ACMA to government: digital platforms code needs to be stronger

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ACMA to government: digital platforms code needs to be stronger

Government releases report it sat on since June.

The Australian Communications and Media Authority could have its powers to try and regulate online misinformation expanded, communications minister Paul Fletcher has announced.

The ACMA received its regulatory powers in February 2021, following the government’s 2019 Digital Platforms report.

In a report dated June 2021 but released yesterday, the ACMA now says the code of conduct it oversees, developed by industry association DIGI, defines ‘misinformation’ so narrowly that platforms like Facebook and Twitter rarely have to take content down under the code.

“In our view, the scope of the code is limited by its definitions. In particular, a threshold of both ‘serious’ and 'imminent’ harm must be reached before action is required under the code”, ACMA said in the report.

Its recommendations are that the government encourage DIGI to review the code in light of the new report; that ACMA continue to administer the code and report to government by the end of 2022; that ACMA receive information-gathering powers (including imposing record keeping rules on platforms) so it can request Australia-specific data from the platforms; that ACMA receive “reserve powers” to register and enforce industry codes.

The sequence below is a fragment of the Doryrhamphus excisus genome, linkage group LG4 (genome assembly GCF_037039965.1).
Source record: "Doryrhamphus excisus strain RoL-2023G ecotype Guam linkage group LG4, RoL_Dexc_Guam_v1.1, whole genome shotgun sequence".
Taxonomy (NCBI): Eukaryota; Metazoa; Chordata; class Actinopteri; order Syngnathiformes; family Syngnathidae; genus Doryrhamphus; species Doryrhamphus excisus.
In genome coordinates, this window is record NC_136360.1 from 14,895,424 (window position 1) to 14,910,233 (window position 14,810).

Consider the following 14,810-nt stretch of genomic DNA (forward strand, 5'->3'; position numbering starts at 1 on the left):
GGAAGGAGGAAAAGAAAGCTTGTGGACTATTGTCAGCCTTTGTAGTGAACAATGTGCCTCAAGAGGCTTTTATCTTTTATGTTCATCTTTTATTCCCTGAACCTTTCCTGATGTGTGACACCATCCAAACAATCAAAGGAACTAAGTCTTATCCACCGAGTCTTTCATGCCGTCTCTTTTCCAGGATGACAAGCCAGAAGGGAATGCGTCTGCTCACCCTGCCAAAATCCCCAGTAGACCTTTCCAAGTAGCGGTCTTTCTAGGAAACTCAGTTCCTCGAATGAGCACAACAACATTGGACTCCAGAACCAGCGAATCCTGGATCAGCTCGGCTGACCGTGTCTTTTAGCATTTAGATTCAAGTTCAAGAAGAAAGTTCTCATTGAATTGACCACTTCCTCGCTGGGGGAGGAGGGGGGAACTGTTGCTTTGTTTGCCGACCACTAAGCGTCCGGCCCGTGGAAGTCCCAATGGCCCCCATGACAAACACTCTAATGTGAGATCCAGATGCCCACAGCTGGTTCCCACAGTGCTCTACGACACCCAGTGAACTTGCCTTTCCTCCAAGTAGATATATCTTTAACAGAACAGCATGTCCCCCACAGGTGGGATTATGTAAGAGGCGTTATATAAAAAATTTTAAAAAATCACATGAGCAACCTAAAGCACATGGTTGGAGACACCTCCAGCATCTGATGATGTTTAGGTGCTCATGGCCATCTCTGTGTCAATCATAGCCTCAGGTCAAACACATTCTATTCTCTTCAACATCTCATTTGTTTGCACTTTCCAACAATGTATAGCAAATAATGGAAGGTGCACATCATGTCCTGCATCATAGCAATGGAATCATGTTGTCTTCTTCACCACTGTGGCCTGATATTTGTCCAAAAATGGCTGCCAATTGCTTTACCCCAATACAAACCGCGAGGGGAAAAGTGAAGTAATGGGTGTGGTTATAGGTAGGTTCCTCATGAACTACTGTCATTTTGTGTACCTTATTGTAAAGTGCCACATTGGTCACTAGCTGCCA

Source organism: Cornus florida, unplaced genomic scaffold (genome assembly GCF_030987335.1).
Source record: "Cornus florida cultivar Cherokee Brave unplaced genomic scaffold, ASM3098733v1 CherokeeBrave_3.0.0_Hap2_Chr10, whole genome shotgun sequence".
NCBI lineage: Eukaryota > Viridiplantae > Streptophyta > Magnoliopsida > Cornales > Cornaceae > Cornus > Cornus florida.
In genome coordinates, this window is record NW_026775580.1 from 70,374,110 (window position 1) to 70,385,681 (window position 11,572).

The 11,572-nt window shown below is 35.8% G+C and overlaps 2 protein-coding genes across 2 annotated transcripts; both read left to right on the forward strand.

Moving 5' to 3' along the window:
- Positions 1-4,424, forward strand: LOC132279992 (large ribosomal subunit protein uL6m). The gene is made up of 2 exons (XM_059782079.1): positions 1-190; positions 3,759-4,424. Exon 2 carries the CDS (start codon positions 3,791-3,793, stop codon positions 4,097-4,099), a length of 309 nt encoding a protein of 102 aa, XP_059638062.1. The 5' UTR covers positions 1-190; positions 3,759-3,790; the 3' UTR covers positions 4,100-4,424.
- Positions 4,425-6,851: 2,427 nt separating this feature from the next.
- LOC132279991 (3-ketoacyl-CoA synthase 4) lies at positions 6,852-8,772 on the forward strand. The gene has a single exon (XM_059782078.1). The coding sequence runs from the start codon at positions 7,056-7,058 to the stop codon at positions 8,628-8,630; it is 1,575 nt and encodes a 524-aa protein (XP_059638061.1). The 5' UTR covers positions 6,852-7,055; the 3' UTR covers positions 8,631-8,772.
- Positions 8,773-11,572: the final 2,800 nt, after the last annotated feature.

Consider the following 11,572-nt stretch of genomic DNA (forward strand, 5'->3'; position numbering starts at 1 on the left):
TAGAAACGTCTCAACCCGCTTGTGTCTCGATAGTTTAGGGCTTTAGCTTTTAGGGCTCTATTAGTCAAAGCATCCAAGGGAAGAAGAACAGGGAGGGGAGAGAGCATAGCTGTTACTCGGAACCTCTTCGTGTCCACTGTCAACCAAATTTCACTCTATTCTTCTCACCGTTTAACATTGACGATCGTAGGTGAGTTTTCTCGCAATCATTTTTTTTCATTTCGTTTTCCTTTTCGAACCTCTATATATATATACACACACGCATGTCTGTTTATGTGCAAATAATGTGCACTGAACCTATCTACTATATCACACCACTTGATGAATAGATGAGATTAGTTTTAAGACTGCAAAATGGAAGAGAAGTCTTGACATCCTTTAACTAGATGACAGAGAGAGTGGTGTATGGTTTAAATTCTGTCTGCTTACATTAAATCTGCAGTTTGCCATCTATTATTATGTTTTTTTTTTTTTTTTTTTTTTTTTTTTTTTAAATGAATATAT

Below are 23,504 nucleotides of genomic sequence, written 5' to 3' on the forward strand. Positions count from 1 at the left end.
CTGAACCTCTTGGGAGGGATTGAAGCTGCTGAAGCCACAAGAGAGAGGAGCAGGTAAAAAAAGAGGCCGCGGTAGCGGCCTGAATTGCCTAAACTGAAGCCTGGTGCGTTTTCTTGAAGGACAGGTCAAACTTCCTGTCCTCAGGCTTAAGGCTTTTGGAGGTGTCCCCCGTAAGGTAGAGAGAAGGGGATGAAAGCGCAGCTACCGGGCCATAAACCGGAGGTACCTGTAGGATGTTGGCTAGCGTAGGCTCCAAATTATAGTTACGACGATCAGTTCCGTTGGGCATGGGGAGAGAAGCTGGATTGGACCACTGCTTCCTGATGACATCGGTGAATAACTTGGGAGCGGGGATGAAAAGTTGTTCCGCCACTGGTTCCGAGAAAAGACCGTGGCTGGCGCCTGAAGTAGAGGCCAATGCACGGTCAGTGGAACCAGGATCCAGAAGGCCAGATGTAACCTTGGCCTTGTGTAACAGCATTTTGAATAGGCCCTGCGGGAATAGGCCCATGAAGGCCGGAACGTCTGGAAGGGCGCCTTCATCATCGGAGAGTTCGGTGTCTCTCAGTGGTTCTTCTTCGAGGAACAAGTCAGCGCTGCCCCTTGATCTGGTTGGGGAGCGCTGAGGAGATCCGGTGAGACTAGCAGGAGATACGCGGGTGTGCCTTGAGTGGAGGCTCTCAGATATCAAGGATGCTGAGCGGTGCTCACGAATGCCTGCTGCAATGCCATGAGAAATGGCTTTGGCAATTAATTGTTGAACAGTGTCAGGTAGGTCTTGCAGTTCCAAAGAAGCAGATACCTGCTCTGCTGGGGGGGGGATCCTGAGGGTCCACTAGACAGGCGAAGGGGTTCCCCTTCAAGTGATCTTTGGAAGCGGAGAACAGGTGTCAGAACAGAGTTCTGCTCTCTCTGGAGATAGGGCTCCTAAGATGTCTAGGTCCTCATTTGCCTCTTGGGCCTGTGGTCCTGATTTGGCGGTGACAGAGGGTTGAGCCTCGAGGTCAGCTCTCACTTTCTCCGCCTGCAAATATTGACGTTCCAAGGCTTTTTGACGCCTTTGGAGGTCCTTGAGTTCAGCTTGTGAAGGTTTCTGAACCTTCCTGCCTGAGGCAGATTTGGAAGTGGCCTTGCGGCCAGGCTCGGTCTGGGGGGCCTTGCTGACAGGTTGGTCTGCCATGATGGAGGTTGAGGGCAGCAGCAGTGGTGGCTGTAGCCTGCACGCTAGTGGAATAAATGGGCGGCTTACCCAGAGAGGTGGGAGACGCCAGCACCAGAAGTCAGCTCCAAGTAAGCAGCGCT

The report also suggests the government should bring together NGOs, government agencies, researchers and tech platforms in a Misinformation and Disinformation Action Group.

Announcing the government’s intention to expand the ACMA’s powers, Fletcher said: “Digital platforms must take responsibility for what is on their sites and take action when harmful or misleading content appears. This is our Government’s clear expectation – and just as we have backed that expectation with action in recently passing the new Online Safety Act, we are taking action when it comes to disinformation and misinformation.”

Fletcher highlighted misinformation about the Russian invasion of Ukraine, and Covid-19 (which has led to violent protests in several cities) as evidence the platforms need to do more to tackle the misinformation problem.

DIGI, whose founding members were Apple, eBay, Google, Linktree, Meta, Snap, Twitter and Yahoo, has welcomed the report and said it supports the five key recommendations “in principle”.

In a media statement, the industry group’s managing director Sunita Bose said the report “will be a critical tool in our efforts to strengthen the code and maximise its effectiveness in addressing mis- and disinformation online in Australia”.

The group says it will introduce new guidelines to improve signatories’ transparent reports, with Hal Crawford appointed as independent reviewer of the transparency reports.

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